For the very first time, the UFC will be heading to Manitoba, Canada. More specifically, the MTS Center in Winnipeg. And it feels like nobody cares. UFC 161 is a card that has been broken and put back together again, rather shoddily. As a result, the enthusiasm for this event is somewhat non-existent.
This event and its original line-up wasn’t the strongest of pay-per-views to begin with, so once it lost its main event and a prominent main card bout it became a card more suited to a Fuel TV slot.
May 21 was the beginning of the end for UFC 161. It was the day that Renan Barao pulled out of the main event, an interim bantamweight title fight against Eddie Wineland. It would have been Barao’s second defense of his title and the fight was the event’s main source of credibility. With the fight scrapped, a lot of the drawing power of UFC 161 was lost.
After this, in a bid to reinforce the main card, the UFC decided to remove Soa Palelei from his fight with Stipe Miocic and replace him with Roy Nelson. A fighter with a much bigger name and fan base.
The final nail in UFC 161’s coffin came just twelve days before the event was due to take place, when it was announced that Antonio Rogerio Nogueira had to pull out of his rematch with Shogun Rua due to a back injury. Rather cruelly for the much suffering Western Canadian fans, a potential Sonnen vs. Rua fight was dangled in front of them only to be taken away because of Sonnen’s alleged visa issues. That fight will now main event the UFC’s inaugural event on Fox Sports 1 in Boston.
These changes decimated the card. The fight that has now been bumped up to the main event is Rashad Evans vs. Dan Henderson, both of whom are coming off losses. Hardly what you would expect from the main event of a pay-per-view. In fact, in the main three fights, five out of the six fighters are coming off losses. Only Roy Nelson is riding a winning streak. To call this pay-per-view fight card shallow would be kind.
To say that this event ‘doesn’t really matter’ is obviously hyperbole, but hyperbole that has its base in truth. UFC 161 will not feature a title fight nor will it even feature a fight to determine a number one contender, very unusual for a pay-per-view event.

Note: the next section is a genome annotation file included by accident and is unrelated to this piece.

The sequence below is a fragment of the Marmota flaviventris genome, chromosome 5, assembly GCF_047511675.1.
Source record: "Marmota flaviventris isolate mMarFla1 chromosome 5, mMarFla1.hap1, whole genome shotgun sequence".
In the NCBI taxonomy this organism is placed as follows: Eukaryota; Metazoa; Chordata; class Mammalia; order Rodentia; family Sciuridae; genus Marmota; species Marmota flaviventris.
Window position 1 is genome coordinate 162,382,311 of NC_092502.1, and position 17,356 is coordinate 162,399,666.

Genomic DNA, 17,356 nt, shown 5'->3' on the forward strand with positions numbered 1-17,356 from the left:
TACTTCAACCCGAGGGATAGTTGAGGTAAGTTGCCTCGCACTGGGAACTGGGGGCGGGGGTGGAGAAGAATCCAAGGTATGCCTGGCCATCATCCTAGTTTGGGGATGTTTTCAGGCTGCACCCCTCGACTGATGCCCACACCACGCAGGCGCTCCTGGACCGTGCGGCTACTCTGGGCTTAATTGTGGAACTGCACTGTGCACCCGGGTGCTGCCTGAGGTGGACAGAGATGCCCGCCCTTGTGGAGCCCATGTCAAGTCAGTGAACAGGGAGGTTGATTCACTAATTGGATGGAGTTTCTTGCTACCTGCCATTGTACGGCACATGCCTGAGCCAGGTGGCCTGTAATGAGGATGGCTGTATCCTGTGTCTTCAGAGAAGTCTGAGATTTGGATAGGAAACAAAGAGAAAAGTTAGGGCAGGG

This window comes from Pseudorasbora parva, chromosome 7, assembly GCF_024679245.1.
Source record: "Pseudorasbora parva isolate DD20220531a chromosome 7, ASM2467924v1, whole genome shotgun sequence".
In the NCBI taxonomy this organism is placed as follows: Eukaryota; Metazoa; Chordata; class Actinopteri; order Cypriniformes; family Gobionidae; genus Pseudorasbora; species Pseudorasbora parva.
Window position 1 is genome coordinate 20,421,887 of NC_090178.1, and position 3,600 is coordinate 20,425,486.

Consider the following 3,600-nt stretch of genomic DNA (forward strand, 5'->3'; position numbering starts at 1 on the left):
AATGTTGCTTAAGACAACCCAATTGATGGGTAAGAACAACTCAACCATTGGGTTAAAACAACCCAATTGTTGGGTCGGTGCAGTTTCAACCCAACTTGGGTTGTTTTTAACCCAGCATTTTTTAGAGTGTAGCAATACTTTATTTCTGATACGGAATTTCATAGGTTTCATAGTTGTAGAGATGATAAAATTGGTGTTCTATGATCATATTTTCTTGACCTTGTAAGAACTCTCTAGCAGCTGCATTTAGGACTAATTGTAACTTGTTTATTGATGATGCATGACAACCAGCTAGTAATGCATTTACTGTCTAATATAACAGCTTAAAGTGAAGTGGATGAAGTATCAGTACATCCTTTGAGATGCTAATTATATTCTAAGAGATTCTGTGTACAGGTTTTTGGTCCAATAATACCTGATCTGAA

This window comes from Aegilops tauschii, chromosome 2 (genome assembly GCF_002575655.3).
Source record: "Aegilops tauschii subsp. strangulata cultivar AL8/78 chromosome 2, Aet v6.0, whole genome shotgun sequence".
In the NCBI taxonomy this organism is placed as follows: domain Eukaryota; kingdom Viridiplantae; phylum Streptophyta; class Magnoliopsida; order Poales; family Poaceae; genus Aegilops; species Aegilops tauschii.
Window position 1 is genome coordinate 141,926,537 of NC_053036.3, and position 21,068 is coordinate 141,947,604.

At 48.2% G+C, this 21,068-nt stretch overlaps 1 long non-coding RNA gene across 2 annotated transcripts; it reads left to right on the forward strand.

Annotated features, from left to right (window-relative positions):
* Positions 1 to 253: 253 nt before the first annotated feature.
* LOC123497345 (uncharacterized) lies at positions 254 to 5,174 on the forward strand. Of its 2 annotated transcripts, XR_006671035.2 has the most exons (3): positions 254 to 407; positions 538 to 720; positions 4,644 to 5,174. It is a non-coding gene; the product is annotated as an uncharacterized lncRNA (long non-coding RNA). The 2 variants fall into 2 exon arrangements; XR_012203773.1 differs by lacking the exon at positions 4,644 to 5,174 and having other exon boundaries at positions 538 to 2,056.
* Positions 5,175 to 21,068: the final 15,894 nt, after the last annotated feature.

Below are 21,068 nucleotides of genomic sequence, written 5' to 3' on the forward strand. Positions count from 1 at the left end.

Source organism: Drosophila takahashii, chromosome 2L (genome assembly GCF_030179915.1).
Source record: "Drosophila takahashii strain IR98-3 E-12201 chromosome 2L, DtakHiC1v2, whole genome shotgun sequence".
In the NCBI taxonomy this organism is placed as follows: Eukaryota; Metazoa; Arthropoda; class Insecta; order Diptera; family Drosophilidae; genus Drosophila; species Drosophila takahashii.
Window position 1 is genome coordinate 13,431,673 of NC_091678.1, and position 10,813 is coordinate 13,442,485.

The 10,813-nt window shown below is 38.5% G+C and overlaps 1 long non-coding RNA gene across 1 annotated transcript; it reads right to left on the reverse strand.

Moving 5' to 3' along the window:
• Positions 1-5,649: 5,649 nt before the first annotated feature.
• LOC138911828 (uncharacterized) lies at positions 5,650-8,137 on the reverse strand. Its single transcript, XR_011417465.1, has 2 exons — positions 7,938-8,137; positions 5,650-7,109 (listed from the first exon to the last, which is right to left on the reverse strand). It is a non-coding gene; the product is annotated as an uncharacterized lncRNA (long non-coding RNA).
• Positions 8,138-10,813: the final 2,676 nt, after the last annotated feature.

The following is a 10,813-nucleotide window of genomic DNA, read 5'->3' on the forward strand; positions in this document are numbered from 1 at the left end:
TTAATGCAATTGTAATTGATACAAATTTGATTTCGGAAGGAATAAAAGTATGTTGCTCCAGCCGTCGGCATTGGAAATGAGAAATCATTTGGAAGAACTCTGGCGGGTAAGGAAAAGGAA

Other than pride, there isn’t much else to fight for on Saturday night. Very few of the fighters involved are ranked high enough to cause an impact upon their division with a win and the majority of those that are actually ranked in the top ten are coming off a loss. The only fighter who is in the top ten of his division and is carrying some momentum is Roy Nelson. However, he is facing someone he is expected to dispose of handily. Miocic has only been fighting professionally a little over three years and was knocked out in his last outing; a win over him will do little to advance Nelson’s standing in the heavyweight division.
So UFC 161 will have little to no effect in the big picture, that isn’t to say it won’t be fun though. Both Evans and Henderson suffered lackluster losses in their last fights, the loser in this fight is finished as a contender. This should prompt an exciting fight, an impressive win is the only way to ensure one of them stays relevant. The card also features two heavyweight bouts, the other being Barry vs. Jordan, in which all four fighters are aggressive strikers. It’s almost certain that both those fights will end with someone on their back dazed and confused. Alexis Davis will fight Rosi Sexton in only the fourth women’s fight in the UFC and if they follow the example set by the last three, they will most likely steal fight of the night.
So UFC 161 will likely be a fun night of fights with very little consequence. Which sounds perfect for an event on Fuel TV, but this won’t be shown on free television. The UFC are expecting fans to pay for the privilege of watching this card and that may prove to be a very difficult task for an event that ‘doesn’t really matter’.